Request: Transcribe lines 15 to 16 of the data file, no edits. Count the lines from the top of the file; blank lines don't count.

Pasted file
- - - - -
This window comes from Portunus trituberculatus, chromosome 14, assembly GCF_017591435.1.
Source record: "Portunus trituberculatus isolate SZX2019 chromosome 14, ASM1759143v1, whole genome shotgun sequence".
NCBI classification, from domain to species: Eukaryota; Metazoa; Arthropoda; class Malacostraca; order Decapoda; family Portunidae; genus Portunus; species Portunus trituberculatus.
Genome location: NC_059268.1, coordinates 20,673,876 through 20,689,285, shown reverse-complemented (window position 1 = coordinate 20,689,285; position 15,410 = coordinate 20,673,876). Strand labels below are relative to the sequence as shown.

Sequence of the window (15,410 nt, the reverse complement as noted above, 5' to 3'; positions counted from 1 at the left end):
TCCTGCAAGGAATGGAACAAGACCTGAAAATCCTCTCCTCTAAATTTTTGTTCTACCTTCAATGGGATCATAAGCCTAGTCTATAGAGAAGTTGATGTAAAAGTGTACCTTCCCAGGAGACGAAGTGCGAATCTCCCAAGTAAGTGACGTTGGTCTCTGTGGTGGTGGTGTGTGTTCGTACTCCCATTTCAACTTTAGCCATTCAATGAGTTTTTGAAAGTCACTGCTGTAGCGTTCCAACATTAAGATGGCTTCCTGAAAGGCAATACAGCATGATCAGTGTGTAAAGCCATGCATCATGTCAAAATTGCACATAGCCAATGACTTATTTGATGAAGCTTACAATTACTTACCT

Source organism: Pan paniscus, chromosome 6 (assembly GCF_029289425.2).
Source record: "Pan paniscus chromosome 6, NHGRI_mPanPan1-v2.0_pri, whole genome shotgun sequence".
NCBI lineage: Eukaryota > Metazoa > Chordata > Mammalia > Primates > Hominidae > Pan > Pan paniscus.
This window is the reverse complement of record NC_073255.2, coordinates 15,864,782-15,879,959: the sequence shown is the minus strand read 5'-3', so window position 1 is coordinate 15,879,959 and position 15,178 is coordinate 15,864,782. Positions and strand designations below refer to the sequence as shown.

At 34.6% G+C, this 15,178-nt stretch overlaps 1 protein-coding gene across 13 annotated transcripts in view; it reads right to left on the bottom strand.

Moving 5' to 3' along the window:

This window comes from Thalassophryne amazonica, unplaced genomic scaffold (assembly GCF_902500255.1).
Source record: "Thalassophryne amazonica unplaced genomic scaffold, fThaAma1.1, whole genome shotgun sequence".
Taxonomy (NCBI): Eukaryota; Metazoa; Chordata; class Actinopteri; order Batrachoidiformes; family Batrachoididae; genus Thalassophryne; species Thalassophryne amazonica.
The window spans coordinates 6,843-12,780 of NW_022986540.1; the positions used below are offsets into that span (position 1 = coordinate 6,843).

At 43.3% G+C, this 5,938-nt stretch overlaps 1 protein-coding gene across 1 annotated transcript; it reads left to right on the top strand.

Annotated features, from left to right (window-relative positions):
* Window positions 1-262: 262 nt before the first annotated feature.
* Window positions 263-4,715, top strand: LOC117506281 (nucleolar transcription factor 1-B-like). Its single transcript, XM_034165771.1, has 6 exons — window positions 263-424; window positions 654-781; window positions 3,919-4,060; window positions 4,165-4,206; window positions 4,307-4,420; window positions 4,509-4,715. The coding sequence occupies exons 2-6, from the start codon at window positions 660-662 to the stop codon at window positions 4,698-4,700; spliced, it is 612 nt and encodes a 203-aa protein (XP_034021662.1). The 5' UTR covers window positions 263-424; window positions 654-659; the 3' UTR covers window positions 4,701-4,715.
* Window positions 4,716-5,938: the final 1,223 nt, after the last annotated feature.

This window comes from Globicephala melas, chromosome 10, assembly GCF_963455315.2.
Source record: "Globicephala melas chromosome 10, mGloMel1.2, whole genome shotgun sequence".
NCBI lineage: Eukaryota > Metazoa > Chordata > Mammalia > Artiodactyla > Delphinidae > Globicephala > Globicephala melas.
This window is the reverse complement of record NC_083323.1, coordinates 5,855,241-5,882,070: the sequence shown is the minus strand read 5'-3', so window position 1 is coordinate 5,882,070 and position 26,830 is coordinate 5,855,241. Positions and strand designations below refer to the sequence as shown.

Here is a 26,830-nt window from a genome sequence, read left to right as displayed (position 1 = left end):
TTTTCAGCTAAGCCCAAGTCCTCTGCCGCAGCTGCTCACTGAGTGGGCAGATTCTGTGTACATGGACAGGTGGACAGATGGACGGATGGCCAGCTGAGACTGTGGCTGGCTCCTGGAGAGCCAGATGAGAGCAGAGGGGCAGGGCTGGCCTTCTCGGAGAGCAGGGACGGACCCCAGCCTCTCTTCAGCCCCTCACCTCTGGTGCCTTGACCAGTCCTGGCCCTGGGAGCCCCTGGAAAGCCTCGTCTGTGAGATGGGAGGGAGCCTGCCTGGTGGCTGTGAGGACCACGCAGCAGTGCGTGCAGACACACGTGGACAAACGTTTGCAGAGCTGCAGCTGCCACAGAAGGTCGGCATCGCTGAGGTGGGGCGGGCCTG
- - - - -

Taxonomy (NCBI): Eukaryota; Metazoa; Chordata; class Actinopteri; order Batrachoidiformes; family Batrachoididae; genus Thalassophryne; species Thalassophryne amazonica.
The window spans coordinates 6,843-12,780 of NW_022986540.1; the positions used below are offsets into that span (position 1 = coordinate 6,843).